Monday, September 20, 2010
The book is The Biology of Belief by Bruce Lipton, PhD, and I found it absolutely fascinating. He explains, from a scientific perspective, how, basically, our thoughts (and beliefs) affect our physical bodies/ our biology, and the many implications of that. For those who are interested in the science behind the mind-body connection and want further evidence on how our thoughts and our environment can profoundly impact our health—and fertility—this is a highly readable, inspiring book.
The book jacket copy describes Dr. Lipton’s research as showing “that genes and DNA do not control our biology; that instead DNA is controlled by signals from outside the cell, including the energetic messages emanating from our positive and negative thoughts.”
What I found most interesting was his discussion on placebos (showing the power of positive beliefs) and nocebos (power of negative thoughts). For placebos he refers to a 2002 article written by professor Irving Kirsch, who had to invoke the Freedom of Information Act in order to get information on the clinical trials of the top antidepressents, as this data was not forthcoming from the FDA. Lipton writes, “The data [in Kirsch’s article] show that in more than half of the clinical trials for the six leading antidepressants, the drugs did not outperform the placebo, sugar pills.”
For nocebos, Lipton remarks, “By their words and their demeanor, physicians can convey hope-deflating messages to their patients…. [An example] is the potential power of the statement, ‘You have six months to live.’ If you choose to believe your doctor’s message, you are not likely to have much more time on this Earth.”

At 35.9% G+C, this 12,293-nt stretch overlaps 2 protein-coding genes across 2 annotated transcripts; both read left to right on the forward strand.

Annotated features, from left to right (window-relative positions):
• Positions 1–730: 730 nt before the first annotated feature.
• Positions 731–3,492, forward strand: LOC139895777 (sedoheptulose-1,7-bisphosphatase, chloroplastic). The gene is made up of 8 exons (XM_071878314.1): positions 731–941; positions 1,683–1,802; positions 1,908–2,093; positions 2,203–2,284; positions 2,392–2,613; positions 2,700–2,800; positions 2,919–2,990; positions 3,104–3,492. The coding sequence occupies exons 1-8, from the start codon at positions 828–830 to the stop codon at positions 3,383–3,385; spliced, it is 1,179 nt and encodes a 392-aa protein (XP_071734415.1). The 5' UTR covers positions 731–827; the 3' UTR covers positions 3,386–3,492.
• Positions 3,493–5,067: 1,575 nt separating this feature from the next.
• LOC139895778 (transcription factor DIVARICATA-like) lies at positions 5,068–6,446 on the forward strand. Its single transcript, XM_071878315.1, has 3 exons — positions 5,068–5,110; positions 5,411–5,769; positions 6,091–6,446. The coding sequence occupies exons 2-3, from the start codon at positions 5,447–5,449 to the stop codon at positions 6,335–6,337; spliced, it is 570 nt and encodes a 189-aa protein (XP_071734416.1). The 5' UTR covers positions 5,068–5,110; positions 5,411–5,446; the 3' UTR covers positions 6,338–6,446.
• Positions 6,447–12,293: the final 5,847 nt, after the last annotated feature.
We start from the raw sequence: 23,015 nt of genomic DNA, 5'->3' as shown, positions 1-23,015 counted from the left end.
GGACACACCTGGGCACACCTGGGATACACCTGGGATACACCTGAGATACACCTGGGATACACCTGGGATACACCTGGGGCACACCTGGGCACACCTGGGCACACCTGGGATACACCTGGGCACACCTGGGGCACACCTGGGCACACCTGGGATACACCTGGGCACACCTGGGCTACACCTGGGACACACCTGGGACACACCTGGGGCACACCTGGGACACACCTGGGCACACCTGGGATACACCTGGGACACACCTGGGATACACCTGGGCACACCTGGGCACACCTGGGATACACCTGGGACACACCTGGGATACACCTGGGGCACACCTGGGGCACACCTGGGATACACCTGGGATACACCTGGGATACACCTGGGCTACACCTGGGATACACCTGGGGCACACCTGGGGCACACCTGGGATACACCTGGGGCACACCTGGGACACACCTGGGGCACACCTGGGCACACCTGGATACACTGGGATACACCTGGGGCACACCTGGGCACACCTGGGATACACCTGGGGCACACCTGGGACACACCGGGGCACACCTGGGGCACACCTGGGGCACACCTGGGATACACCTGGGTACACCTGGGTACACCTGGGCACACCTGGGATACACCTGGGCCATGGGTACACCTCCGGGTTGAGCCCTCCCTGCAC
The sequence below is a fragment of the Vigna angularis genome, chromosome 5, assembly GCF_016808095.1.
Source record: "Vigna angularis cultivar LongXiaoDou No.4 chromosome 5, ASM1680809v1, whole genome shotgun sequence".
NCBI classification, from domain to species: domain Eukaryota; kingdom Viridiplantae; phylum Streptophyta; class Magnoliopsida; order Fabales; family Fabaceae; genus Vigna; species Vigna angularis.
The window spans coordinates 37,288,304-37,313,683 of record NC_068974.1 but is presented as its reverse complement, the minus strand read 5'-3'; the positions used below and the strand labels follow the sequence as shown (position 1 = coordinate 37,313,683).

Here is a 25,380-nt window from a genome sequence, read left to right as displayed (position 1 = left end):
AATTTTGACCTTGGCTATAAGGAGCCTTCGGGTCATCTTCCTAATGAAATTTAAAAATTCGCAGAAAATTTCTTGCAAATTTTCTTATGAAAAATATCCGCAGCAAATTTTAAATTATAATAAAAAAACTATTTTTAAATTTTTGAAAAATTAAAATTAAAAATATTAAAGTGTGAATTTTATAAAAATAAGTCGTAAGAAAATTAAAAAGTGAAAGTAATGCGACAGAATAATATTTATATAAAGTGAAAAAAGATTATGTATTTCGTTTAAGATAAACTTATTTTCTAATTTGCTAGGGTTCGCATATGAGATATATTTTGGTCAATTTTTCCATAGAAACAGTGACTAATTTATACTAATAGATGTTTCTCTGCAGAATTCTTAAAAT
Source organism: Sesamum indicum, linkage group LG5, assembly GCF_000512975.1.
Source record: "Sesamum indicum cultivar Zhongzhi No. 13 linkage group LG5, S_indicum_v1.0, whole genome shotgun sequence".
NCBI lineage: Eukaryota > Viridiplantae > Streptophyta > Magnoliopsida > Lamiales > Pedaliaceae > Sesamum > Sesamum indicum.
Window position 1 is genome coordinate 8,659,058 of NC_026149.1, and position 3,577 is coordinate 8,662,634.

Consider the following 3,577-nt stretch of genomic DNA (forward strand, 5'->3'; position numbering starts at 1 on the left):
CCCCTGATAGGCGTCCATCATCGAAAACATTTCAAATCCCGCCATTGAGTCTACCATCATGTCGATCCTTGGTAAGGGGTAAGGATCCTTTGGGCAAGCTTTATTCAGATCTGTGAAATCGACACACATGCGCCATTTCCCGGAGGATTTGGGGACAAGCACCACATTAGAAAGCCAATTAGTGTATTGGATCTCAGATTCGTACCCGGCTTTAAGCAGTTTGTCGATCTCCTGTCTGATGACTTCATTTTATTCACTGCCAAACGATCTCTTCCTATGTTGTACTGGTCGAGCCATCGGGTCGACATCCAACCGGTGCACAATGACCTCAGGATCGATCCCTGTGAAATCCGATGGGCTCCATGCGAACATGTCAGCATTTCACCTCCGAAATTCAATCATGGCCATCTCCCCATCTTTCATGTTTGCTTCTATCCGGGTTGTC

Lipton offers plenty of examples and science to back up what he says. “Troublesome nocebo cases suggest that physicians, parents and teachers can remove hope by programming you to believe you are powerless.”
He says, further, “Your beliefs act like filters on a camera, changing how you see the world. And our biology adapts to those beliefs. When we truly recognize that our beliefs are that powerful, we hold the key to freedom. While we cannot change the codes of our genetic blueprints, we can change our minds.”
His book reinforces my belief that we have a lot more power than we even think we do to make a difference in our health – and in our fertility.
What he says about epigenetics is fascinating, and perhaps particularly interesting for those who are considering donor eggs. He writes, “In the last decade, epigenetic research has established that DNA blueprints passed down through genes are not set in concrete at birth… Environmental influences, including nutrition, stress and emotions can modify those genes, without changing their basic blueprint.”
Epigentic mechanics have been found to be a factor in a variety of diseases. “In fact, only 5% of cancer and cardiovascular patients can attribute their disease to heredity,” he writes.
It’s just a fascinating read, and proves that we have a lot of power through the thoughts and beliefs we choose and the environmental factors we expose ourselves to, particularly nutritional factors. Practicing mind-body therapies such as meditation and visualizations can do a lot for our health and well-being.
photo: from Amazon.com